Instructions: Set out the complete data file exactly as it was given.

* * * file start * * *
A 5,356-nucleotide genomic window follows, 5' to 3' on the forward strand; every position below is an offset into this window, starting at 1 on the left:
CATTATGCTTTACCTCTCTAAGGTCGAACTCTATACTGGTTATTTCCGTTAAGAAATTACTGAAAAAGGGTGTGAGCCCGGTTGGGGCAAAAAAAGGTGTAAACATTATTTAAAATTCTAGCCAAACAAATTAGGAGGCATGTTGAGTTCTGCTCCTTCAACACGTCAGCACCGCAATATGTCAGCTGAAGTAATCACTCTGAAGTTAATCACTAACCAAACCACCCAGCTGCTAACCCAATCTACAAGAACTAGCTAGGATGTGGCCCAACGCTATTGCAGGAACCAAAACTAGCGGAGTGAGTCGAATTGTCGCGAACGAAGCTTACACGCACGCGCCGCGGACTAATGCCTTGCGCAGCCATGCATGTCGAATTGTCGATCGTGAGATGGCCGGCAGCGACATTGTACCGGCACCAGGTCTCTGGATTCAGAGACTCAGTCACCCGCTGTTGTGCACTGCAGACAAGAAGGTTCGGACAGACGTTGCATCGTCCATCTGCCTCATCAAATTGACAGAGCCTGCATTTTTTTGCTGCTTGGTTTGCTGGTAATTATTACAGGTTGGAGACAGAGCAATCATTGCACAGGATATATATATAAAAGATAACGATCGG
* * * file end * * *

A 5,356-nucleotide genomic window follows, 5' to 3' on the forward strand; every position below is an offset into this window, starting at 1 on the left:
CATTATGCTTTACCTCTCTAAGGTCGAACTCTATACTGGTTATTTCCGTTAAGAAATTACTGAAAAAGGGTGTGAGCCCGGTTGGGGCAAAAAAAGGTGTAAACATTATTTAAAATTCTAGCCAAACAAATTAGGAGGCATGTTGAGTTCTGCTCCTTCAACACGTCAGCACCGCAATATGTCAGCTGAAGTAATCACTCTGAAGTTAATCACTAACCAAACCACCCAGCTGCTAACCCAATCTACAAGAACTAGCTAGGATGTGGCCCAACGCTATTGCAGGAACCAAAACTAGCGGAGTGAGTCGAATTGTCGCGAACGAAGCTTACACGCACGCGCCGCGGACTAATGCCTTGCGCAGCCATGCATGTCGAATTGTCGATCGTGAGATGGCCGGCAGCGACATTGTACCGGCACCAGGTCTCTGGATTCAGAGACTCAGTCACCCGCTGTTGTGCACTGCAGACAAGAAGGTTCGGACAGACGTTGCATCGTCCATCTGCCTCATCAAATTGACAGAGCCTGCATTTTTTTGCTGCTTGGTTTGCTGGTAATTATTACAGGTTGGAGACAGAGCAATCATTGCACAGGATATATATATAAAAGATAACGATCGG